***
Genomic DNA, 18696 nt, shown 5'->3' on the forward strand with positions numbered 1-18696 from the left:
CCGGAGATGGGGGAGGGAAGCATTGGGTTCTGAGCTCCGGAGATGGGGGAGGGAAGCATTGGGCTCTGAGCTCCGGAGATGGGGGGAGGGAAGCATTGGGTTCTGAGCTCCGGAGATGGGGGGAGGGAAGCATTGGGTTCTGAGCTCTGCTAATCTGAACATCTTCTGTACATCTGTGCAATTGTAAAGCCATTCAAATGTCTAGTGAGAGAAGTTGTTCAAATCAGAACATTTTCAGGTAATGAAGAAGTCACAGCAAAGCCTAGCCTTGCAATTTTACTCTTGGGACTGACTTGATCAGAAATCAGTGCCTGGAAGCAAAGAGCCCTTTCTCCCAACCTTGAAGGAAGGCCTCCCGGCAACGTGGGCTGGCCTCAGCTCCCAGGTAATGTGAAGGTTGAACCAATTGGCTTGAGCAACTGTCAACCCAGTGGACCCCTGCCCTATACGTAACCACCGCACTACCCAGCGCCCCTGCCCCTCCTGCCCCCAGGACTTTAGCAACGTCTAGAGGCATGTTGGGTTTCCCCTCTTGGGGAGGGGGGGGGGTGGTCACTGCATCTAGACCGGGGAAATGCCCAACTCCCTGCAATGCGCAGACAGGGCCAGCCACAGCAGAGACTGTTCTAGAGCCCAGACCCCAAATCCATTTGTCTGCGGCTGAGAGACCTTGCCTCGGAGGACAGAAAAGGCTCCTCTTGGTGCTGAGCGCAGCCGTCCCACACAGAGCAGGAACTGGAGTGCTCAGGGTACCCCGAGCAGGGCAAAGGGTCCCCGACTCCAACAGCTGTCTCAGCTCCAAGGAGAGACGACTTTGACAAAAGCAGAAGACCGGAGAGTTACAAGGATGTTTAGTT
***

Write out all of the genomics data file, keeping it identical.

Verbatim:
Genomic DNA, 18696 nt, shown 5'->3' on the forward strand with positions numbered 1-18696 from the left:
CCGGAGATGGGGGAGGGAAGCATTGGGTTCTGAGCTCCGGAGATGGGGGAGGGAAGCATTGGGCTCTGAGCTCCGGAGATGGGGGGAGGGAAGCATTGGGTTCTGAGCTCCGGAGATGGGGGGAGGGAAGCATTGGGTTCTGAGCTCTGCTAATCTGAACATCTTCTGTACATCTGTGCAATTGTAAAGCCATTCAAATGTCTAGTGAGAGAAGTTGTTCAAATCAGAACATTTTCAGGTAATGAAGAAGTCACAGCAAAGCCTAGCCTTGCAATTTTACTCTTGGGACTGACTTGATCAGAAATCAGTGCCTGGAAGCAAAGAGCCCTTTCTCCCAACCTTGAAGGAAGGCCTCCCGGCAACGTGGGCTGGCCTCAGCTCCCAGGTAATGTGAAGGTTGAACCAATTGGCTTGAGCAACTGTCAACCCAGTGGACCCCTGCCCTATACGTAACCACCGCACTACCCAGCGCCCCTGCCCCTCCTGCCCCCAGGACTTTAGCAACGTCTAGAGGCATGTTGGGTTTCCCCTCTTGGGGAGGGGGGGGGGTGGTCACTGCATCTAGACCGGGGAAATGCCCAACTCCCTGCAATGCGCAGACAGGGCCAGCCACAGCAGAGACTGTTCTAGAGCCCAGACCCCAAATCCATTTGTCTGCGGCTGAGAGACCTTGCCTCGGAGGACAGAAAAGGCTCCTCTTGGTGCTGAGCGCAGCCGTCCCACACAGAGCAGGAACTGGAGTGCTCAGGGTACCCCGAGCAGGGCAAAGGGTCCCCGACTCCAACAGCTGTCTCAGCTCCAAGGAGAGACGACTTTGACAAAAGCAGAAGACCGGAGAGTTACAAGGATGTTTAGTT